Thursday, 23 January 2014

Trousers and skin - 50% off?

  I am often amused by sale signs like "Trousers 50% Off!" Can you choose which leg? A skin clinic near me had a special offer which I read as "Sale! Skin: 50% off!" Gosh, how do they do that? Those skin-eating fish? Apparently it is a chain called "Sk:n" - but still ...

By the by, in BrE we say "In the Sale" for a special Sale and "on sale" for normal times when goods are just for sale at normal prices. Or do we? Have we gone totally AmE in retail so that "On Sale" means in a special, reduced prices sale? Comments from my world-wide following, and indeed my UK follower, would be appreciated.

Wednesday, 22 January 2014

Very, Holmes.

 I mentioned that Holmes and Watson (or Doyle) have some usages which are still criticised as modern abuses or mistakes: "very unique" is one.

I had not noticed native speakers saying "very delicious" until relatively recently - but maybe I just hadn't noticed. On the other hand, I have commented on people saying "absolutely", which used to be one of the few modifiers used with these "ungradables",  with normal gradable adjectives: "That's absolutely important", for example.

But Holmes certainly says "very delighted", which seems similar (in "the Stockbroker's Clerk"). So, I will look out for other "modern horrors" from over a hundred years ago. I might even spot a "Yes, no, absolutely, Holmes!"

Monday, 20 January 2014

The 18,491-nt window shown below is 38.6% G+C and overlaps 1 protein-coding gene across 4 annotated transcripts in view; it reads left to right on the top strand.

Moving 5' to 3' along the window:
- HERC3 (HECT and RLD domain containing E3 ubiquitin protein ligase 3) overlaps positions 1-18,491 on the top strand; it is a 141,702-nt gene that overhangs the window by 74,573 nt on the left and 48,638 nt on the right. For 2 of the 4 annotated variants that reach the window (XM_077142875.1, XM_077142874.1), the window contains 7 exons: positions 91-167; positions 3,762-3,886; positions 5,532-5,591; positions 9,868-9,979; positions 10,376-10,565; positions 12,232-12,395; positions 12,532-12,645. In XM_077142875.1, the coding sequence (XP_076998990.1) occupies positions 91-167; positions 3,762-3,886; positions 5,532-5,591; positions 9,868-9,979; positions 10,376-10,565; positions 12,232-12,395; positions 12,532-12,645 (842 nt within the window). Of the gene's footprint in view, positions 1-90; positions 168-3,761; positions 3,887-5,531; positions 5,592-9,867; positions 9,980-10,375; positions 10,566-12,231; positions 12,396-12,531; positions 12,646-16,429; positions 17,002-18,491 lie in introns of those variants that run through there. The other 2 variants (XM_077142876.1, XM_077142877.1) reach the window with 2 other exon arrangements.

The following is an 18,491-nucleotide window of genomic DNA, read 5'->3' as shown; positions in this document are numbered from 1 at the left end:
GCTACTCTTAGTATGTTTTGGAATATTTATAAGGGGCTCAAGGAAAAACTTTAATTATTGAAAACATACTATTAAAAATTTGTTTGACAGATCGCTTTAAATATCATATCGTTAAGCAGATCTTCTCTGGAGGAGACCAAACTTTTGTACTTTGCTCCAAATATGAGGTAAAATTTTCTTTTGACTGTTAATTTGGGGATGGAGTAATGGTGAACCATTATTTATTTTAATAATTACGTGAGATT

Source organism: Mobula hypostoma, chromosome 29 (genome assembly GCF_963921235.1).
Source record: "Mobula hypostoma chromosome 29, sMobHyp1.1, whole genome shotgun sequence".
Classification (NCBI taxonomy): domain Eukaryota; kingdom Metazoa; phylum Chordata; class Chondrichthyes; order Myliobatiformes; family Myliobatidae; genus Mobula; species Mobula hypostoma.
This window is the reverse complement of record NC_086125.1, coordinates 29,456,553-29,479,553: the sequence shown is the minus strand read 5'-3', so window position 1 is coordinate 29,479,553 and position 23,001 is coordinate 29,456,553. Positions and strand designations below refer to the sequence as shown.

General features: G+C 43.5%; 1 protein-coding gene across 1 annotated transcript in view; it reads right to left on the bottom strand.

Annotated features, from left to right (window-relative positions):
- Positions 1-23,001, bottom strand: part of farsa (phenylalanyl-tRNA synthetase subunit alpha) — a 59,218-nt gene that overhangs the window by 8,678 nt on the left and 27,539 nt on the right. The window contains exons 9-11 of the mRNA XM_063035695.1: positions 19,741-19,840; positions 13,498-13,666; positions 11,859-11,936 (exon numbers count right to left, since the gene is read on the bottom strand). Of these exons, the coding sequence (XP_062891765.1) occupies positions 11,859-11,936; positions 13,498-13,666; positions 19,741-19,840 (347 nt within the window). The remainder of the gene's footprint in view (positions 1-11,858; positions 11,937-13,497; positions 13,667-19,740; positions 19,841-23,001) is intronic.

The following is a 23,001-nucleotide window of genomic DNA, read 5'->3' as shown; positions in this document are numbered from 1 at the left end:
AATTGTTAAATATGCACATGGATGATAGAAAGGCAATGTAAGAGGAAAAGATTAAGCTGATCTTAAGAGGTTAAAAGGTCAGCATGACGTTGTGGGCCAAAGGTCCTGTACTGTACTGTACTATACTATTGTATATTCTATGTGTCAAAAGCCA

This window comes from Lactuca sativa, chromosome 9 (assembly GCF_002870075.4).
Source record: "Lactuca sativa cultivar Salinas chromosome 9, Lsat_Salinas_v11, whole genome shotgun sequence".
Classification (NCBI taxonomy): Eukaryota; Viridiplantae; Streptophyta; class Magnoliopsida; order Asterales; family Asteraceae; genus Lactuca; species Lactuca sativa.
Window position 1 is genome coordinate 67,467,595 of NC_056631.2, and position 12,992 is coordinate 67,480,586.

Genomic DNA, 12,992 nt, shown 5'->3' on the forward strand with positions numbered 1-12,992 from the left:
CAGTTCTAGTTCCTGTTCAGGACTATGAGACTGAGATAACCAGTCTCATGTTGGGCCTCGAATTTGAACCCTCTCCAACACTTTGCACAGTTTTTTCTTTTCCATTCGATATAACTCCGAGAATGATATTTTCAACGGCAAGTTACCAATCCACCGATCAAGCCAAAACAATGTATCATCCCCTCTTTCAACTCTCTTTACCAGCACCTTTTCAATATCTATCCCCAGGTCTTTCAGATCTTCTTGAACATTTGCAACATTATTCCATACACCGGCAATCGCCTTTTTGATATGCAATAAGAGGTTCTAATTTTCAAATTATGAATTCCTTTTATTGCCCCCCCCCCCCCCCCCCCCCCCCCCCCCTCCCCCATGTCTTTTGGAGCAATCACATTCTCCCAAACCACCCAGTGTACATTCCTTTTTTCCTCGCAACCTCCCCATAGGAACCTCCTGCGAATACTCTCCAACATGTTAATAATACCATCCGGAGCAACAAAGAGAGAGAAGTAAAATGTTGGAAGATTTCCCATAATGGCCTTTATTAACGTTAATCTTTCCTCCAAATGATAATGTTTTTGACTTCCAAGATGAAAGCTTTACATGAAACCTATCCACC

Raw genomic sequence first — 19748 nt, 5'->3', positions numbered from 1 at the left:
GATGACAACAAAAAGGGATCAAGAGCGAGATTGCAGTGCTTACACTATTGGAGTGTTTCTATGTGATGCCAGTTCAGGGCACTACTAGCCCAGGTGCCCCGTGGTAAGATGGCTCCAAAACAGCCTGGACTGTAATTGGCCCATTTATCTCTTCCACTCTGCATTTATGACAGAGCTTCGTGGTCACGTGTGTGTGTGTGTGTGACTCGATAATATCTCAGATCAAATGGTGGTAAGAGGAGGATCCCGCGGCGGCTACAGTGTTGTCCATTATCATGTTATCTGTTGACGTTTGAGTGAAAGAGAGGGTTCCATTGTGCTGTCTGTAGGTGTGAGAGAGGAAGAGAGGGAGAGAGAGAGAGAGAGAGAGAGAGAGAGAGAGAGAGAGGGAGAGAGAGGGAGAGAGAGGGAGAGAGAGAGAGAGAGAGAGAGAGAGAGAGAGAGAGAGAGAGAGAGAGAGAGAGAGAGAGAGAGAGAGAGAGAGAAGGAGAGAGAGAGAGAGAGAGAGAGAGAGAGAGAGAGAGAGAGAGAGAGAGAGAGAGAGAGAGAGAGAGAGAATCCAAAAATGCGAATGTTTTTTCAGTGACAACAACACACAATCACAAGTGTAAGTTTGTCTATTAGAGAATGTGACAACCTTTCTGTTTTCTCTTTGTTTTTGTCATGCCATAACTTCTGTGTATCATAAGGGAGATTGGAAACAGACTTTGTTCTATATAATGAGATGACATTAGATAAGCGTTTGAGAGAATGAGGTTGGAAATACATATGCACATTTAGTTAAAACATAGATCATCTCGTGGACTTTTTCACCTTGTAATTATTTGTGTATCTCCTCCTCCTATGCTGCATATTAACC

The Joy of ... punctuation

 In the couplet my last post I originally used a colon at the end of the first line. I then thought a semi-colon might be better as it is a continuation, rather than a summing up or consequence. I am still not sure and will have to give it some more thought, like the great Oscar taking all morning to remove a comma. Punctuation can be a pleasure. I am thinking of O'Brian's Aubrey-Maturin series and its lovely semicolons. No one is infallible, however, not even POB or his wife Mary, or his editors, come to that.

Pope bites back

 I sometimes get a bit grumpy when people are very quick to criticise but slow to thank or even acknowledge hints or suggestions. It is especially noticeable on Twitter, which seems to encourage brusque or even aggressive assertions. I thought I'd start a new hashtag for Pope-like squibs or comments. Alexander, I meant, not that other chap. But #Popisms was already taken, for things your Dad or Pop might say. So I had to go with the unwieldy #AlexanderPopisms. First one:

Quick to correct but to acknowledge loath;
A scholar would be happy to do both.

Sherlock's past history and the incident of the cap on the train

 I've often heard and read that Sherlock Holmes never wore a deerstalker cap, that it was an invention of the illustrators or film directors and so on. But in "Silver Blaze", the story with the incident of the dog in the night, Watson describes Holmes on the train to Tavistock "with his sharp, eager face framed in his flapped travelling cap..." So, perhaps it was not a great leap to a deerstalker, although that is a harder sort of hat, rather than a soft cap.

The new Sherlock TV series has made me revisit the stories with great pleasure. Is there any basis for making him out a modern man, or at least one ahead of his time? He certainly uses all the latest science available, at least if it is relevant to his interests. He has a subversive or transgressive streak and is heartless in his treatment of a female servant in Charles Augustus Milverton, in a similar way to Sherlock's treatment of the Irish PA in the TV series. And his (or Doyle's) language sometimes has a contemporary feel. I have already noted free play with ungradable adjectives, as in "very unique". Other usages which are now thought of as modern horrors are also in evidence, "past history", for example.